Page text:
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Market Wizards, Updated: Interviews with Top Traders Paperback – February 7, 2012
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Q & A with Jack D. Schwager, author of Market Wizards: Interviews with Top Traders
More than twenty years have passed since the first edition of this book was released. Is it as relevant today as it was then?
Absolutely. Markets may change and the specific techniques or systems that work best may change, but the underlying core principles that lead to trading success stay the same. And there is a good reason for that. Through all periods, market price moves reflect some combination of underlying fundamentals and human behavior. Since human nature doesn't change, the market's basic behavioral patterns don't change either. I believe that every conclusion I reached about the factors important to trading success in the first edition remains equally valid today. Perhaps the best testament to the continued relevance of Market Wizards in today's markets is that so many of the managers I meet who read the original edition early in their careers make it required reading for new traders in their organization.
Has trading fundamentally changed with the rise of the quants and algorithmic traders?
The growing role of algorithmic trading may have eliminated some market inefficiencies as sources of profitable strategies, and it may even have impacted the efficacy of some trading systems, but I don't believe it has changed fundamental market behavior. The same basic concepts that are critical to trading success remain as valid now as they were a generation ago when computerized trading was in its infancy.
What are these basic concepts?
Well that's what this book is all about. But to offer one example, I believe that developing a trading methodology that fits your personality, as opposed to seeking someone else's approach, is an absolutely critical element to succeeding as a trader.
Why do most traders fail?
There are many reasons. They seek easy answers. They listen to "experts" and chase trading fads instead of doing the hard work of developing their own methodology. They focus almost all their energy on determining trade entry points and all but ignore the more critical questions of trade exit and risk management. They listen to other people. These are a few of the reasons. Readers will find a lot more in the book.
Which trader interview in the book has been the most popular?
Readers will often tell me that a certain chapter was their favorite and by far the most important in improving their own trading. The interesting thing is that they always seem to mention a different trader. There is no consensus. Different readers will find different things in the book important. They will relate to different traders. It all goes back to the importance of finding your own approach in the market.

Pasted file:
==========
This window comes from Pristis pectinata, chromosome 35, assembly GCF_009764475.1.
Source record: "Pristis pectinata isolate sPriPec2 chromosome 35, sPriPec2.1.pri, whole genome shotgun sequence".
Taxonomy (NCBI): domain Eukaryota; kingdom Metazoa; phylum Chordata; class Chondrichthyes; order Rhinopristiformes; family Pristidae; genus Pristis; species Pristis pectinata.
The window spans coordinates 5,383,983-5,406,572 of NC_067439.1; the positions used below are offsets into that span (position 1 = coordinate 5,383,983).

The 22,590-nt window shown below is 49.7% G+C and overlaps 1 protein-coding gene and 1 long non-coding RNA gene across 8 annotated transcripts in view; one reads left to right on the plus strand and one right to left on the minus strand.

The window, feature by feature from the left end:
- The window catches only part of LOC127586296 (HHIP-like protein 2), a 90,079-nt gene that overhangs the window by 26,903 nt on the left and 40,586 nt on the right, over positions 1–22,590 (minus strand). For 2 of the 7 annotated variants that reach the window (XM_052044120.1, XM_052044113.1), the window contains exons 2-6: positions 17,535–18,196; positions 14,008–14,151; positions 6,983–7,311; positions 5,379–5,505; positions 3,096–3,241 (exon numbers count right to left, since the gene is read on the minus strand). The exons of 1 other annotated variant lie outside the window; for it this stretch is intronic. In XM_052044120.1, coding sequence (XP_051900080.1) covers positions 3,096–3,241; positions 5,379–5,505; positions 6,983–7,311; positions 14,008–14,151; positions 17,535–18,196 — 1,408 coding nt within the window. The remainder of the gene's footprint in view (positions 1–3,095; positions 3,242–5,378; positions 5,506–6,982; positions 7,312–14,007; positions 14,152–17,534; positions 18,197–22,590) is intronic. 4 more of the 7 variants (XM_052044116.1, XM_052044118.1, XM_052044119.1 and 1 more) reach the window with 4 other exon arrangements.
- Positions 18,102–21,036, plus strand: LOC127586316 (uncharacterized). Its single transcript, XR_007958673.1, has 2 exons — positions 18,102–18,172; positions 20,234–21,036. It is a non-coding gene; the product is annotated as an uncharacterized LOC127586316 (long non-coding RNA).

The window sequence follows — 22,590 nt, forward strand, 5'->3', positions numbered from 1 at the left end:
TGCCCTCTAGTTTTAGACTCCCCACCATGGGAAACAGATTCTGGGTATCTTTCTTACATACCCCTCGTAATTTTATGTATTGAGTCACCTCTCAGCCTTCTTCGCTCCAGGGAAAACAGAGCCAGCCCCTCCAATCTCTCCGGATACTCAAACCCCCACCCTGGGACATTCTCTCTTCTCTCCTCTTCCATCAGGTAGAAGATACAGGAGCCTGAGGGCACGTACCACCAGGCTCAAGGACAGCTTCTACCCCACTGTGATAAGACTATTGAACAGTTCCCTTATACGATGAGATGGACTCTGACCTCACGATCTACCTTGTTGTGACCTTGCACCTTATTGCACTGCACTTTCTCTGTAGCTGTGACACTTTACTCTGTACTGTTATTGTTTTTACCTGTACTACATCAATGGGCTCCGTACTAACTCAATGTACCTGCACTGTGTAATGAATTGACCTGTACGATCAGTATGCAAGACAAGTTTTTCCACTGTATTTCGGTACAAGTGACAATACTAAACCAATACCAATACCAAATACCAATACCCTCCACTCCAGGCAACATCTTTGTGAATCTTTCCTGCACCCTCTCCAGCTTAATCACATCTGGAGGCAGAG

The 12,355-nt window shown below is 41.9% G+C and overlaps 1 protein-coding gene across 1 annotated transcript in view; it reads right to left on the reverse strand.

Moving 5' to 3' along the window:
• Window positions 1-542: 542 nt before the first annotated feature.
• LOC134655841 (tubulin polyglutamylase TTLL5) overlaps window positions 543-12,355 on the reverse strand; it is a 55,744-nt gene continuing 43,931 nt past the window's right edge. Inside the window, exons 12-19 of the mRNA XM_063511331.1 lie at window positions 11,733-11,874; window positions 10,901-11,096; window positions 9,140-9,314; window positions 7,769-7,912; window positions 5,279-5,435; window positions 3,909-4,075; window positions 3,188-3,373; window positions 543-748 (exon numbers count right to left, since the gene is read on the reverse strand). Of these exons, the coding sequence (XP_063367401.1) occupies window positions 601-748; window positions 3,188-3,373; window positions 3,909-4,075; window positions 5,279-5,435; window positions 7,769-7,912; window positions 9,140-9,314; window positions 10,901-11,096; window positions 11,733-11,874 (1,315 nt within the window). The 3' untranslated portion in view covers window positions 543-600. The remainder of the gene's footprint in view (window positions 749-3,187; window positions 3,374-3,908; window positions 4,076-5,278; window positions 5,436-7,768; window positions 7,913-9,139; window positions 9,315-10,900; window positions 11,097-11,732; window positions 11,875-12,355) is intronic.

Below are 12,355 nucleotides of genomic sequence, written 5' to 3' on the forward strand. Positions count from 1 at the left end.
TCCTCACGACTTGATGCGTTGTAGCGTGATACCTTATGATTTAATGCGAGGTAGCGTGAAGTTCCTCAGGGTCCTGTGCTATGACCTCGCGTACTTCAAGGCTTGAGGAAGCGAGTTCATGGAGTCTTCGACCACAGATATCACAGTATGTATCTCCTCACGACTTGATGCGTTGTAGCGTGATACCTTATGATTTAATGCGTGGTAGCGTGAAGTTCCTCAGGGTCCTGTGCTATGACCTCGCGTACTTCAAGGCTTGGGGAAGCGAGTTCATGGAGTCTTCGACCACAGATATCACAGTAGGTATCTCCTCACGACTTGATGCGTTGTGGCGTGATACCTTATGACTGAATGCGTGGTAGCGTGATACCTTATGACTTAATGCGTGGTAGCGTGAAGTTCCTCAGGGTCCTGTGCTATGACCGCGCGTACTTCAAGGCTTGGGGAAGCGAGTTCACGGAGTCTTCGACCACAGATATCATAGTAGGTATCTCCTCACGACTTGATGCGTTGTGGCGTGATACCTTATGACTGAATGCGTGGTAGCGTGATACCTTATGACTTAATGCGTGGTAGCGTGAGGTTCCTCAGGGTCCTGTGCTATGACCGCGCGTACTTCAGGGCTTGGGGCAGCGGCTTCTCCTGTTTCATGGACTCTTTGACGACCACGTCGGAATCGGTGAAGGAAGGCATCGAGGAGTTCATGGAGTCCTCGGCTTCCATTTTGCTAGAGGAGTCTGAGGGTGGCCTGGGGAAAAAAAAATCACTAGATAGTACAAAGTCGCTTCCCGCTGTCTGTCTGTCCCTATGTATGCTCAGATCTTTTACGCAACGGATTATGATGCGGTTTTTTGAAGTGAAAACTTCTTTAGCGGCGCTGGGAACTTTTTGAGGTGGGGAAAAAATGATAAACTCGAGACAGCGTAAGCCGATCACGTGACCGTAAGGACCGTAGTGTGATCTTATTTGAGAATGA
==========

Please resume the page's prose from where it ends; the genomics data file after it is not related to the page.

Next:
Have the interviews you did for Market Wizards been important to your own trading?
The interview and writing process has helped solidify in my own mind the principles that are important to trading success. At times, it has also had a very specific influence. A great example occurred last summer. At the time, the stock market was approaching the high end of a long-term trading range, and for a variety of reasons, I expected the rally to fail and was positioned on the short side of stock index futures. Then the government released an extremely bearish employment report. It was so negative that commentators couldn't even cite one offsetting bullish consideration, as they usually do. The market initially sold off sharply in response--"perfect," I thought of my trade--but by the end of the day, it nearly recovered the entire loss, ending the week near the recent high. From the perspective of a short, this was terrible price action. I thought I was in trouble. I was prepared to cover most of my position when the market opened on Sunday night. On Sunday night, however, the market opened lower. I immediately thought of Marty Schwartz's advice in this book: "If you're very nervous about a position overnight, and especially over the weekend, and you're able to get out at a much better price than you thought when the market trades, you're usually better off staying with the position." I did, and Schwartz's insight saved me a lot of money, as the market proceeded to move sharply lower in the ensuing weeks.
From the Inside Flap
The Investment Classic, Updated with a New Preface and Afterword
"I've read the book at several stages of my career as it shows the staying power of good down-to-earth wisdoms of true practitioners with skin in the game. This is the central document showing the heuristics that real-life traders use to manage their affairs, how people who do rather than talk have done things. Twenty years from now, it will still be fresh. There is no other like it." Nassim N. Taleb, former derivatives trader, author of The Black Swan, and professor, NYU-Poly
Praise for the First Edition
"Market Wizards is one of the most fascinating books ever written about Wall Street. A few of the 'Wizards' are my friendsand Jack Schwager has nailed their modus operandi on the head." Martin W. Zweig, PhD, Editor, The Zweig Forecast